October 20th, 2021


Loo and Behold: A First Amendment Toilet!

Lenore Skenazy

By Lenore Skenazy

Published Sept. 20, 2021

Loo and Behold: A First Amendment Toilet!
Frederick "Hank" Robar just turned 80, and he's a happy man. The toilet gardens he erected around his hometown of Potsdam were declared protected by the First Amendment this spring.

Robar created his art — fields of toilets with plastic flowers "growing" out of them — to express his feelings about the local authorities.

The first seeds of the project were planted in 2004 when the Village of Potsdam refused to grant Robar a zoning change that would have allowed him to sell some property to a buyer to build a Dunkin Donuts.

But then, in 2005, a piece of property three blocks away — not Robar's — was sold to a buyer who, by golly, went and built a Dunkin Donuts.

A little time passed, and Robar requested a zoning change for a different lot he owned.

According to a long and well-reported piece by Sidney Schafer at, a board member told Robar they weren't going to change the zoning rules for his second lot, either.

That's when Robar decided to express his feelings about the town's leadership, artistically.

He started to put toilets all over his property and fill them with fake flowers. When he needed more toilets, he went dumpster driving. And when he finished with one garden, he started another. And another. And you get the idea.

These "Porcelain Gardens" did not sit well with the city elders who sued Robar for local code violations in 2008. The case was dismissed when the "Code Enforcement Officer" arrived at court without the documents against him.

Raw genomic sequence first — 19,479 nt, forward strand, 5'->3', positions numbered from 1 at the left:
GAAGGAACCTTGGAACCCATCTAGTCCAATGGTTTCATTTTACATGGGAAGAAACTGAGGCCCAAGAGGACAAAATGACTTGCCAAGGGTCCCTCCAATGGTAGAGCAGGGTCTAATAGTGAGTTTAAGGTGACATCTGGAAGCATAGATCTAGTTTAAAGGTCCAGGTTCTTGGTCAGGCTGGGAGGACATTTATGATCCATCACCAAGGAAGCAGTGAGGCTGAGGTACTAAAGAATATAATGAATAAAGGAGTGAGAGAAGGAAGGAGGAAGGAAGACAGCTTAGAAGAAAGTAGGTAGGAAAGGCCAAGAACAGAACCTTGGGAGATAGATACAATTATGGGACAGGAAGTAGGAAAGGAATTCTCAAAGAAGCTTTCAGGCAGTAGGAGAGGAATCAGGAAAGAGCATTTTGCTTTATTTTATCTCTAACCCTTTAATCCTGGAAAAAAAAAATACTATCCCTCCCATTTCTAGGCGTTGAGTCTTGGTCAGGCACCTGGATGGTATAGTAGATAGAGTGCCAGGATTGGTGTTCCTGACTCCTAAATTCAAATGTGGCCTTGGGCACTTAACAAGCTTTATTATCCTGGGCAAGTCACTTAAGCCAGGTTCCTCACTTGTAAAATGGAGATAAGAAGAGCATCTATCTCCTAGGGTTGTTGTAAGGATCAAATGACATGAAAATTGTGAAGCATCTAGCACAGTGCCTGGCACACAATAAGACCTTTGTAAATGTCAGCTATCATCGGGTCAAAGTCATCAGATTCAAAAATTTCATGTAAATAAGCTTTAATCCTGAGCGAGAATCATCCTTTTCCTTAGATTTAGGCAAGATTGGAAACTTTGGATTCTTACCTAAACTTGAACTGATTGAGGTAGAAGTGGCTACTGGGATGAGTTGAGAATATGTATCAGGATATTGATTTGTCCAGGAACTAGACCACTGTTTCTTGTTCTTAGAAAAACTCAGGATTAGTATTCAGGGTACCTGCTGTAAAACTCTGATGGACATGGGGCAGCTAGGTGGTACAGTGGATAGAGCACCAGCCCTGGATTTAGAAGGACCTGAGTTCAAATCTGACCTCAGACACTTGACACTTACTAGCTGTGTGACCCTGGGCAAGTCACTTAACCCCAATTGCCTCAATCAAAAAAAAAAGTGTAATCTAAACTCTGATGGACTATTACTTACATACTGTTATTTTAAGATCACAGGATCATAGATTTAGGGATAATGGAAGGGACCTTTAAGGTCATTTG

In 2010, Robar was issued another code violation, but this one was dismissed, he said, "because the judge was on coke or something. They caught him sniffing it in the bathroom."

Robar continued to piss off Potsdam's poobahs by creating more and more of his art. Sometimes he added bathtubs and wash basins, but toilets and urinals dominate. "There's one across from Clarkson College," Robar said. And another at the main intersection in town.

In 2018, the town made one last attempt to dethrone Robar. The Board of Trustees passed a law against visible junk:

The deposit, accumulation, display and/or outdoor storage of junk, junk appliances, junk furniture, junk mobile homes, junk motor vehicles, garbage, regardless of quantity, is hereby prohibited within sight of neighboring property/properties and/or business concerns.

At that point, said Robar, it was time to sue or get off the pot. "I hired a lawyer and another lawyer. I have my First Amendment rights."

That's what his lawyers argued, too, alleging that the junk law was retaliation against Robar's artistic and political freedom of expression. They filed a federal lawsuit against the Village of Potsdam for violating Robar's rights and demanded $7 million in damages.

Sign up for the daily JWR update. It's free. Just click here.

In February, the town rescinded its junk statute, but the federal lawsuit barreled on. And in April, Robar won his case. "I got a settlement, but I can't say what it was," Robar said. He added with a hint of glee, "I'm happy with it."

Happy, too, are the tourists who flock to Potsdam, population 15,000, to take selfies in front of those newly minted First Amendment icons. Graduates pose there with mom and dad, said Robar. "I wish I had a dollar for every picture they took."

Instead, he's semi-retired, still working on some of his rental properties, and enjoying his living legacy. "You've got some people; they've got a little authority in a village and they always think they can push it a little further. But I think now people realize that they do have rights. You just gotta stick up for them."

Or perhaps sit down.